* Cache rule configuration has issues.
* The amount of resources that can be cached is small.
* The cache time is short.
There are several possible reasons:
* The source station malfunctions.
* The source station has a firewall that is shielding the Content Delivery Network nodes.
* The nodes are shielding the client IP.
* If you have added a new domain name or the domain name status has changed and there is problem with the node configuration, you might need to wait for a while until the problem is resolved, usually about 60 minutes.
* Equipment fails.
It's likely that a resource that should not be cached is set in the cache rules. The user's backend login folder (for example: /user or /admin, etc.) must not be cached; if it is a non-login or user callback site, the cache rule is configured, please disable cookies in cache rules.
After a manual refresh is submitted, the system identifies the equipment that is working normally to allocate tasks. But if an anomaly occurs in a particular device during the allocation process, the system automatically detects and disables it. (Clients are not parsed to the relevant node after the service status has been closed, and it does not affect the acceleration service.) Other normal devices continue to be allocated tasks until they are complete, at which time the interface displays “Refresh failed.” At the same time, customer service and operations and maintenance receive an email notification to deal with the issue as soon as possible, even if the refresh failure does not affect the Content Delivery Network service.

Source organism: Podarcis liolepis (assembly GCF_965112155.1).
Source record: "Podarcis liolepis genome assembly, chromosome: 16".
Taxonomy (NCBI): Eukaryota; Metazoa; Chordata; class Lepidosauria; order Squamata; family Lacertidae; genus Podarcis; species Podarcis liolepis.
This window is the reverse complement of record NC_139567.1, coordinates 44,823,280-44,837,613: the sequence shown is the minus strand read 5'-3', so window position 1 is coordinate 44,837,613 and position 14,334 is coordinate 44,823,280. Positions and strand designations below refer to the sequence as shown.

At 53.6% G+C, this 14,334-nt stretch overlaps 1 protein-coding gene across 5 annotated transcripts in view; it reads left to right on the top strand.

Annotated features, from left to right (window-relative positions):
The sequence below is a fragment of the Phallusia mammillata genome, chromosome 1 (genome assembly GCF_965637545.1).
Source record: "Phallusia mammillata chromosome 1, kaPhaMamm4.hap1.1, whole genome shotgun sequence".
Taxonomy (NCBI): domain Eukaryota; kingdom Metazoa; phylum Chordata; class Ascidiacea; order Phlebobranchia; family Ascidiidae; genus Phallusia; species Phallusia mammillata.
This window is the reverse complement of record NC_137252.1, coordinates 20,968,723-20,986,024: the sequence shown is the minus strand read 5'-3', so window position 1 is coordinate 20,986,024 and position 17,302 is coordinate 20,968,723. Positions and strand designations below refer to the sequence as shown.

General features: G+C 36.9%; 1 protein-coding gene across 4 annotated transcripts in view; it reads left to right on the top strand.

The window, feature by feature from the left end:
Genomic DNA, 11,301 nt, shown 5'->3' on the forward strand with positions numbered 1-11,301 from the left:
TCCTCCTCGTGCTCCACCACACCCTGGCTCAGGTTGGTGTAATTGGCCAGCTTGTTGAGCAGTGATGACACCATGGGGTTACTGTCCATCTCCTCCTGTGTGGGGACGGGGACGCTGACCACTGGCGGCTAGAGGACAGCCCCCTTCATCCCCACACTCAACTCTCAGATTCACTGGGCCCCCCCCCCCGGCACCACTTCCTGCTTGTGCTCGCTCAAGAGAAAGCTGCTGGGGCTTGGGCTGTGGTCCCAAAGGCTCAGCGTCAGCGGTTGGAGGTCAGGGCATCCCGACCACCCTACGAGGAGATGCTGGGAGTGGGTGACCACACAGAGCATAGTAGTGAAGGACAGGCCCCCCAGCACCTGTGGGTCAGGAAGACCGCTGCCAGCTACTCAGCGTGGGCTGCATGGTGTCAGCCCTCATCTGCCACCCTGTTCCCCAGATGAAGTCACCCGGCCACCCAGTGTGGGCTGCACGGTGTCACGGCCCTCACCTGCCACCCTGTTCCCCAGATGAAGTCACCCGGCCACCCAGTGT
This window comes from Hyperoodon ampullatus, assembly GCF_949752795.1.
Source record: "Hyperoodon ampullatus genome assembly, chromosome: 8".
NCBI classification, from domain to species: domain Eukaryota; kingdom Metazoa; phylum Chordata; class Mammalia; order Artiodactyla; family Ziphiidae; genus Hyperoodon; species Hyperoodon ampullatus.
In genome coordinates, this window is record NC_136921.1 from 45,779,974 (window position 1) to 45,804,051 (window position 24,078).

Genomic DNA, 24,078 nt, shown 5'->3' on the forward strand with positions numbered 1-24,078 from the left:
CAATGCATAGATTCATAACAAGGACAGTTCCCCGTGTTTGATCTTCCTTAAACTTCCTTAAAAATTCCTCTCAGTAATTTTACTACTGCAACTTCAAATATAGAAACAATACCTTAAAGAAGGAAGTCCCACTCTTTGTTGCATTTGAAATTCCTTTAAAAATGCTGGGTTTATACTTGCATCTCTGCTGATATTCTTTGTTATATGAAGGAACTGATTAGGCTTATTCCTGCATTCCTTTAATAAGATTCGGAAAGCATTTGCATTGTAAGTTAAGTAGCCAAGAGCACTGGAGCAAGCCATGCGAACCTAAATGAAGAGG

If the accelerated domain name service status is enabled, it is possible that our detection equipment will still detect the source station and acceleration details even if you haven’t “CNAME-ed” to the Azure Content Delivery Network. This is also why we recommend that you choose smaller files whenever possible when you select URL monitoring. If you do not want accelerated domain names with no CNAME to consume data traffic, you can switch the service to the disabled status.